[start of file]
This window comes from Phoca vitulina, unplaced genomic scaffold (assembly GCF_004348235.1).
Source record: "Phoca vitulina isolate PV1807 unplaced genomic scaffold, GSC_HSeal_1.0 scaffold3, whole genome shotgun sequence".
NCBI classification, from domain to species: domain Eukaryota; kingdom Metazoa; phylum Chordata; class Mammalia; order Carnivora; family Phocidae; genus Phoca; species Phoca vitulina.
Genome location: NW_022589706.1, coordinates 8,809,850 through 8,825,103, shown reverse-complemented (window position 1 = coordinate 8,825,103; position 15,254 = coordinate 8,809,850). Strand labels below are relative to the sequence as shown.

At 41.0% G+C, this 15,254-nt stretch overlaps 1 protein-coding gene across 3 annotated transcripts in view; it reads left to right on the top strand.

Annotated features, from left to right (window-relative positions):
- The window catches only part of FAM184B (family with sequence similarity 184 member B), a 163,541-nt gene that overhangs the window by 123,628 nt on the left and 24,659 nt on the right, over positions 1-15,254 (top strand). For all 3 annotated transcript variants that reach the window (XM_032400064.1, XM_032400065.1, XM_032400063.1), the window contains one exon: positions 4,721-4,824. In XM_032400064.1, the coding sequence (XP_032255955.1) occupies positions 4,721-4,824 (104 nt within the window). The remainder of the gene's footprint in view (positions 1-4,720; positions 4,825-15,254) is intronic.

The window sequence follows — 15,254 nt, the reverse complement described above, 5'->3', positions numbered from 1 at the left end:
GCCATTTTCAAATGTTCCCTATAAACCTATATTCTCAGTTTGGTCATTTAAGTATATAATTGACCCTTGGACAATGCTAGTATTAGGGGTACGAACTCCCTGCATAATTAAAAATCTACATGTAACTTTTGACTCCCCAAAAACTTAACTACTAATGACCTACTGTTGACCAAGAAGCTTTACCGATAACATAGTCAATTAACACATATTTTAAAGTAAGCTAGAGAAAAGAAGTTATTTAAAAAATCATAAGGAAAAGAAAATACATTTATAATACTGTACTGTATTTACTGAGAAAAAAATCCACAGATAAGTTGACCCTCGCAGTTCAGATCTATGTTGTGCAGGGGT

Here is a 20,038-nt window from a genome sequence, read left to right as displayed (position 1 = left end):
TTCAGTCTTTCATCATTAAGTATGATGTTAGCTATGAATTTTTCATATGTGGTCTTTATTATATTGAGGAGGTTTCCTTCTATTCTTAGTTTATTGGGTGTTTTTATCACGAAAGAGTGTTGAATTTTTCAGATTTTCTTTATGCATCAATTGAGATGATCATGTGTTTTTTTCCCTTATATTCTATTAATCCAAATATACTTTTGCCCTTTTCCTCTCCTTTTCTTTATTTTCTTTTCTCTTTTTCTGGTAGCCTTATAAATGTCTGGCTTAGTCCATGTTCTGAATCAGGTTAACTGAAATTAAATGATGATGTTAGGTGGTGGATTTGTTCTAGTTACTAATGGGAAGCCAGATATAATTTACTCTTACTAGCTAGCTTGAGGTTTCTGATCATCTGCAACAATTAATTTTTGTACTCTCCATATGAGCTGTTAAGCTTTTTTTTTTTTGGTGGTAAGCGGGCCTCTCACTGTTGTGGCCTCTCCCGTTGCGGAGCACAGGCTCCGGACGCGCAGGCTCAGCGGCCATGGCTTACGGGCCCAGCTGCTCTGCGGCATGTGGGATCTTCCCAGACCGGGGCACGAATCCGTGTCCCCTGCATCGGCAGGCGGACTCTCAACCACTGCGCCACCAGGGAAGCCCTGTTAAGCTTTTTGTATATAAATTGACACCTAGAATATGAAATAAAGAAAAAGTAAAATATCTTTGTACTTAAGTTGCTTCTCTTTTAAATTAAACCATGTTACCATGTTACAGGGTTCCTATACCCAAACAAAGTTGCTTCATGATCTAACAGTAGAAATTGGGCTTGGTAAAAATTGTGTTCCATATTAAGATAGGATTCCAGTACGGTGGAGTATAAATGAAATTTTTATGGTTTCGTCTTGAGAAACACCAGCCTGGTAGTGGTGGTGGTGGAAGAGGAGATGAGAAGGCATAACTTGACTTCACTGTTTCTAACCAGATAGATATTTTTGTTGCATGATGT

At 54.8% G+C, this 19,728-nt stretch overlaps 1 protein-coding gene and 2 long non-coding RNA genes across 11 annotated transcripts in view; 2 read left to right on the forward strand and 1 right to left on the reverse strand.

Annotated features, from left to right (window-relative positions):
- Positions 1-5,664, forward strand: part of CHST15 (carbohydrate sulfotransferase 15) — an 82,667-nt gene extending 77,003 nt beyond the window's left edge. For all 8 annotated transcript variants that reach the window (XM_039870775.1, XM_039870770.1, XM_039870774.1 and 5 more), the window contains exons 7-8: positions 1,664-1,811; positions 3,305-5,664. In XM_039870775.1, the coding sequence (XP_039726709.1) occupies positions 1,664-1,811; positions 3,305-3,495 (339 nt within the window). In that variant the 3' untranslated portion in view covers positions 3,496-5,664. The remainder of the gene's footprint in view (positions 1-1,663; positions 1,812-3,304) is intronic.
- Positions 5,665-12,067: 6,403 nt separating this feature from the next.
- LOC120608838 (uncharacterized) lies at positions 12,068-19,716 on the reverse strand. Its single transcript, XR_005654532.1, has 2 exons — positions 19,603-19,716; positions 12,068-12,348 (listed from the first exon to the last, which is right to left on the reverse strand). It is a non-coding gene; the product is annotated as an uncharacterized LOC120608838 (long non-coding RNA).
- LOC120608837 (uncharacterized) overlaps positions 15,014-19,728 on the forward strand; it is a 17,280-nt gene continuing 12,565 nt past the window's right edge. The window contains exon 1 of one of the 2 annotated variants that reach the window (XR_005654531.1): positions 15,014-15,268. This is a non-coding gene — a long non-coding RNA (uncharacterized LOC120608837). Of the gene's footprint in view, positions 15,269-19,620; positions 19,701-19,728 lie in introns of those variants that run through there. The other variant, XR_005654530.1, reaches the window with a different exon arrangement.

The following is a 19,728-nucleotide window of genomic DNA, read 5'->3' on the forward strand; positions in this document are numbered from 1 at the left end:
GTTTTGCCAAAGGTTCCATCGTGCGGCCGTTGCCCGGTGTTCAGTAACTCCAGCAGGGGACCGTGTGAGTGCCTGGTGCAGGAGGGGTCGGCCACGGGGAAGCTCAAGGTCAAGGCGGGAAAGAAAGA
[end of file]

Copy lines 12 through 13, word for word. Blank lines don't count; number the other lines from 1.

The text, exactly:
At 54.8% G+C, this 19,728-nt stretch overlaps 1 protein-coding gene and 2 long non-coding RNA genes across 11 annotated transcripts in view; 2 read left to right on the forward strand and 1 right to left on the reverse strand.

Annotated features, from left to right (window-relative positions):